Statement by the Indonesia Legal Aid Foundation (YLBHI) On the Meeting of CSO and UN High Commissioner on Human Rights Jakarta, 5 February 2018

 

Your Excellency,

 

We would like to thank you for your visit to Indonesia. Thank you for your kind attention towards the situation of human rights in Indonesia.

Indonesian Legal Aid Foundation (YLBHI) is a foundation that coordinates 15 legal aid institute offices in 15 provinces in Indonesia. YLBHI today represents the accountability cluster and would like to raise your attention on the lack of accountability in Indonesia, specifically on cases that are related to human rights other than what have mentioned by the Past Human Rights Abuses cluster previously.

There are at least 10 cases which judgments left unexecuted, as mentioned in our submission:

  1. Yasmin Indonesian Christian Church in 2009 had obtained Supreme Court judgment regarding permit to build a worship place, yet they still do not obtain any permit until now;
  2. Supreme Court judgment in 2009 that annulled national exam as a condition for students to obtain their diplomat;
  3. In 2011 the Supreme Court had granted permit for the Filadelfia Batak Protestant Church to build a worship place, yet until now the permit has not issued by the Government;
  4. Supreme Court Judgment in 2016 regarding the revocation of permit for cement factory in Kendeng;
  5. Despite the State Administration Court’s order to the Governor of West Sumatera to revoke 26 mining permits, only 21 permits were revoked;
  6. Privatization of water had been declared as unconstitutional in 2015, yet it is still exists in numerous cities in Indonesia. Specifically in Jakarta, the Supreme Court has annulled the public-private agreement between the Government and the companies in 2017
  7. Various decisions that provides compensation for torture and wrongful arrests.

The enactment of Law No. 16 Year 2017 that adopted the Government Regulation in Lieu of Law No. 2 Year 2017 regarding Mass Organization is another excuse for the Government to arbitrarily limit freedom of association especially since it contains the provision that are contrary to the international human rights standards and principles on limitation and derogation. These are only examples of how the state has shifted from rule of law to rule by law state.

We are also highly concerned on the newly signed MoU between the Police and Military dated 23 January 2018,[1] which enables the military involvement specifically in:

  • Dealing with protests or strike;
  • Dealing with unrests;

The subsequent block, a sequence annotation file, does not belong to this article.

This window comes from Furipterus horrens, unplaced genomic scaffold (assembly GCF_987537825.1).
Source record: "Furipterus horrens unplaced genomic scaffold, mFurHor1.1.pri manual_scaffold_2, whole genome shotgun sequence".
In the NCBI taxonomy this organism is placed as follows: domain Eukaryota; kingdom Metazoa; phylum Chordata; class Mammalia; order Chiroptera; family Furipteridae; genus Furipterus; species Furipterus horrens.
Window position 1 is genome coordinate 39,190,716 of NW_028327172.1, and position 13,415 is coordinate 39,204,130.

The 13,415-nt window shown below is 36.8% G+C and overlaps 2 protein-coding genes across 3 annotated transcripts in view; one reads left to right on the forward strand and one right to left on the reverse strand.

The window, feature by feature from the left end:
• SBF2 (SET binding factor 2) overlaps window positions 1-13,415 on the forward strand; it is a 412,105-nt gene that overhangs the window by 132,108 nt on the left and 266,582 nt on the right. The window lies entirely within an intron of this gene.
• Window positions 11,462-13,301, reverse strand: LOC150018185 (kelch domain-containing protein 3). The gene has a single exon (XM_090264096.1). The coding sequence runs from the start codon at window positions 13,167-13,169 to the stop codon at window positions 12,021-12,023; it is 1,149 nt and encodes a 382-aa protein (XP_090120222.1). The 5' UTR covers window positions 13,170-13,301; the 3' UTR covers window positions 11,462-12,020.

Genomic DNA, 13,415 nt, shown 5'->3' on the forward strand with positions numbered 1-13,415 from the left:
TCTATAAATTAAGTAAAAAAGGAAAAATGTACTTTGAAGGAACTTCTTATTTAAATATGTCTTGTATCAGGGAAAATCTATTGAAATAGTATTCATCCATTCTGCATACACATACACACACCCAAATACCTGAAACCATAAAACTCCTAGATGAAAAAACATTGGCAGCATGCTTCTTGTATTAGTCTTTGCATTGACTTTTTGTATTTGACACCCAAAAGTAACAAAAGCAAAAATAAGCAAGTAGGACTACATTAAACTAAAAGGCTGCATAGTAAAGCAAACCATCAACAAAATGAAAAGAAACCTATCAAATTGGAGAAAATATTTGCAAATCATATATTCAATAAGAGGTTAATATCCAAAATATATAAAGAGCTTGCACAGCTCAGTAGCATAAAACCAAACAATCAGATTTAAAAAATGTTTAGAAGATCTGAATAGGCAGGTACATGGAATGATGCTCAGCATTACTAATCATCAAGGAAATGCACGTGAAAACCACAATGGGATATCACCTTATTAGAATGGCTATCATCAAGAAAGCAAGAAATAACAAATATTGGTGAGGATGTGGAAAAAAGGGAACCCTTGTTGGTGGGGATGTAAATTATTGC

• Dealing with social conflict;
  • Securing local, national, international events that have some risks;

Not only about the potential excessive use of force and brutality, this MoU would infringe the division of mandates between the Police and Military (TNI) and cause difficulties for the victims of human rights to get any remedy since the military accountability is not as transparent and is harder to pursue.

Various human rights violations are still rampant at every stage of the criminal justice system, especially torture, inhumane and degrading treatment, as well as impunity for the perpetrators. We believe that the unavailability of check and balances of the Police’s authority and the ineffectiveness of external oversight bodies are among the causes of this problem. In 2017 alone, we recorded that there are 61 criminal charges against human rights defenders mostly environment and land defenders. Other colleagues present in this room could detail further on findings and cases related to this issue.

We therefore humbly request your assistance in urging the Government to fully implement human rights, especially in ensuring the remedy for victims of human rights violations.

We understand your view of the global situation of human rights advocacy, and share your desperation. We fully support your view on 2018’s campaign to promote the UDHR as a tool to push back the many trends across the world that seems to negate and deny the value of human rights. It is our utmost hope that hearing about our situation would fuel your passion, that we still need your role. We would very much support your effort, and hopefully together we could gradually put human rights at the heart of development and policy-making in Indonesia and in the world.

[1] Number B/2/I/2018 or Kerma/2/I/2018.

 

 

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